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Constantin Peters

Reduced-handle chef knives

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Posted (edited)

I have been seeing knifes like this displayed in stores recently. Unfortunately, a quick search only yielded this one: http://knifenews.com/fini-cutlery-stubby-knife-handle-thinks-youve-been-holding-your-kitchen-knives-all-wrong/ which is also quite cheap. I have seen more upscale versions of the same principle for 300 EUR+.

 

Any of you got experiences with this kind of knife? Also I´d be happy for other resources, links, reviews, shop pages.

FINI-620x400.jpg


Edited by Smithy Corrected title spelling (log)

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Interesting. My first reaction was of course to reject it out of hand. But I’ve never tried it and I’d be very curious. I have not seen any. I still have to wonder if it’s innovation for innovation’s sake or if there is a functional advantage.

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Interesting

 

Im wondering it the ' heel ' cut off on this one 

 

affects the total balance of the knife

 

and not in a goos way.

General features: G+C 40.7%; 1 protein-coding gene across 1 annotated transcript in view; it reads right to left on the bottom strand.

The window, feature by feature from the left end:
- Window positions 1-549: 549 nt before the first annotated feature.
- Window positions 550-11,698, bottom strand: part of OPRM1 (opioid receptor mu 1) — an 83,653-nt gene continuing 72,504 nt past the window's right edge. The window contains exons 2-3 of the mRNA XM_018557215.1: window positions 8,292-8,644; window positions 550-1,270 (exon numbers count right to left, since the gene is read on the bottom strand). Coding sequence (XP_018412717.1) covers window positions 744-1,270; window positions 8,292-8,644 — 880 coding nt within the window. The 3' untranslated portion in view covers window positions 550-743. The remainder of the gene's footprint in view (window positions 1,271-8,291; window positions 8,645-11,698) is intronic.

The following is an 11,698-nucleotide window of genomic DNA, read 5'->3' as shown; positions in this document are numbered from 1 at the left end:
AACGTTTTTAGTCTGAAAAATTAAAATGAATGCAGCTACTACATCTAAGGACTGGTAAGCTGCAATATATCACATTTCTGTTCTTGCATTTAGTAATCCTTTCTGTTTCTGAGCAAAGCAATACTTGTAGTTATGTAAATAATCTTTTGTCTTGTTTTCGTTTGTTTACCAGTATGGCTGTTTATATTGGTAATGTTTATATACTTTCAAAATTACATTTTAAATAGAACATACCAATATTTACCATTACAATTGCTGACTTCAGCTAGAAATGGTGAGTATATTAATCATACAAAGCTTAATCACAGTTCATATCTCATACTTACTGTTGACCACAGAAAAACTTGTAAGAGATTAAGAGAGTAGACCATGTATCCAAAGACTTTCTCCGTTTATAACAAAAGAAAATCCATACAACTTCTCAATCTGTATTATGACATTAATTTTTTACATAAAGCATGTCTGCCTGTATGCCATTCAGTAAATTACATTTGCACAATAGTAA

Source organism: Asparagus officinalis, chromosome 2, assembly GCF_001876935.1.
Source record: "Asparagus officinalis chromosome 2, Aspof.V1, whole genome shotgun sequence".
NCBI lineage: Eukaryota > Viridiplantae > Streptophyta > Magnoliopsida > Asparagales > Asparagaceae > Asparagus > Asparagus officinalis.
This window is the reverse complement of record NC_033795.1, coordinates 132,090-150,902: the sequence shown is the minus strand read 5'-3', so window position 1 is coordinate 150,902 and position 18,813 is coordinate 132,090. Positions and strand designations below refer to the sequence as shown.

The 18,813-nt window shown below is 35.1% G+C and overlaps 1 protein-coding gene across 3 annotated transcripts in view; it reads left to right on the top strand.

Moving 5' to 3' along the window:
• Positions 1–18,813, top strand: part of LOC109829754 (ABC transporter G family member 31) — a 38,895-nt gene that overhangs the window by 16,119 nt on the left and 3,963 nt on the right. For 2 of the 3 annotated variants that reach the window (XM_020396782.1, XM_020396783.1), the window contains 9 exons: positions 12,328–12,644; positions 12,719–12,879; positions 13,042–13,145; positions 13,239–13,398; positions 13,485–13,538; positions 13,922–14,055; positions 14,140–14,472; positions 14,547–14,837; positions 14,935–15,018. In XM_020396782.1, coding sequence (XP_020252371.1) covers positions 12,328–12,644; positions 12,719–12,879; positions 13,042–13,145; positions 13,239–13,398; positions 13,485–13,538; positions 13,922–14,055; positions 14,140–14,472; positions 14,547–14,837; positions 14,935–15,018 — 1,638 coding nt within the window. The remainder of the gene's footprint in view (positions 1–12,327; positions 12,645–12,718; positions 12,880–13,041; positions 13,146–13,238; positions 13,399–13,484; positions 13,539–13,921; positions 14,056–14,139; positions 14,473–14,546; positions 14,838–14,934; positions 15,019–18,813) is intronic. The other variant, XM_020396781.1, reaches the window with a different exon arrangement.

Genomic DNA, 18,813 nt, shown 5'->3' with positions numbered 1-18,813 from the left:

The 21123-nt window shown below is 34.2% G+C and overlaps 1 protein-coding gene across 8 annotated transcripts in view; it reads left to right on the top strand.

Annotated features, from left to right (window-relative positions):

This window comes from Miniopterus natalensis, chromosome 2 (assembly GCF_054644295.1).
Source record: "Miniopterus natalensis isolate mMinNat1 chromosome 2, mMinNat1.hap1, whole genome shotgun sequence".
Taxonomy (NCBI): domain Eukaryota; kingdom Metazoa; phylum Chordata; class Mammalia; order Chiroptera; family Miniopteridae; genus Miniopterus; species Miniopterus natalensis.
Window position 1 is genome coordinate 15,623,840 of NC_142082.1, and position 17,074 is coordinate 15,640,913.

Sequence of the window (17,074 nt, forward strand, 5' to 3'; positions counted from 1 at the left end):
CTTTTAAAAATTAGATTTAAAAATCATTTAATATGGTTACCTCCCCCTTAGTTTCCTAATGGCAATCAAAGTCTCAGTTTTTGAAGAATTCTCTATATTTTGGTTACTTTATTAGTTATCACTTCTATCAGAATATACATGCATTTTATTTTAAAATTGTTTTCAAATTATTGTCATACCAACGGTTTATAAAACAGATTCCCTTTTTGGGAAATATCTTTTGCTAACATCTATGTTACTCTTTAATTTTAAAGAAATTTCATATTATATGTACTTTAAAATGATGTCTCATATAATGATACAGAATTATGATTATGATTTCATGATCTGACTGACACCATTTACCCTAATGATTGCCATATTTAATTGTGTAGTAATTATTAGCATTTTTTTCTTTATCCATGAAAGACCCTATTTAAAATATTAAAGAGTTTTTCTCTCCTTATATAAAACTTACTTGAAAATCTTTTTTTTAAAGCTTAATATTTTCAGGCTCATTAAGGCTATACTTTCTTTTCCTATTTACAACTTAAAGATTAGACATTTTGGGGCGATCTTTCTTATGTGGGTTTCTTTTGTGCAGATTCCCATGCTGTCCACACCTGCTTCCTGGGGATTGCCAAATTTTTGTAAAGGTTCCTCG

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the above knife is far more interesting than the first 

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Certainly looks more sexy, haha. Interestingly enough, the second knife I only found by making the search in german. Maybe it is not a trend that has really crossed the pond in a major way, yet.

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1 hour ago, Anna N said:

Interesting. My first reaction was of course to reject it out of hand.

 

I see what you did there.

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On 21/04/2018 at 8:25 PM, Constantin Peters said:

Certainly looks more sexy, haha. Interestingly enough, the second knife I only found by making the search in german. Maybe it is not a trend that has really crossed the pond in a major way, yet.

320 € is not cheap. Lovely knife though, in fact I think I need one. D

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These knives look stupid. At least the first one's cheap. The second one reminds me of a saying about a fool and her money.

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Posted (edited)

Seriously. If you want to blow a ton of money on a fancy knife, there are better options than these things. Güde makes some awesome knives, notably their serrated bread knives. I'm not sure "The Knife" is one of them. And for the money, there are hundreds of Japanese knives I'd rather buy.


Edited by btbyrd (log)
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On 4/21/2018 at 3:14 PM, Constantin Peters said:

Here is one of the more expensive ones I have seen. Unfortunately, the store was closed as it was easter so I could not try it out myself.

 

https://www.kochspass24.de/Messer/Kochmesser/Kochmesser-klein-von-GUeDE--Serie-Alpha--16-cm-Klinge-1638.html?language=de

knife.jpg

 

p.s.

 

also found this promo vid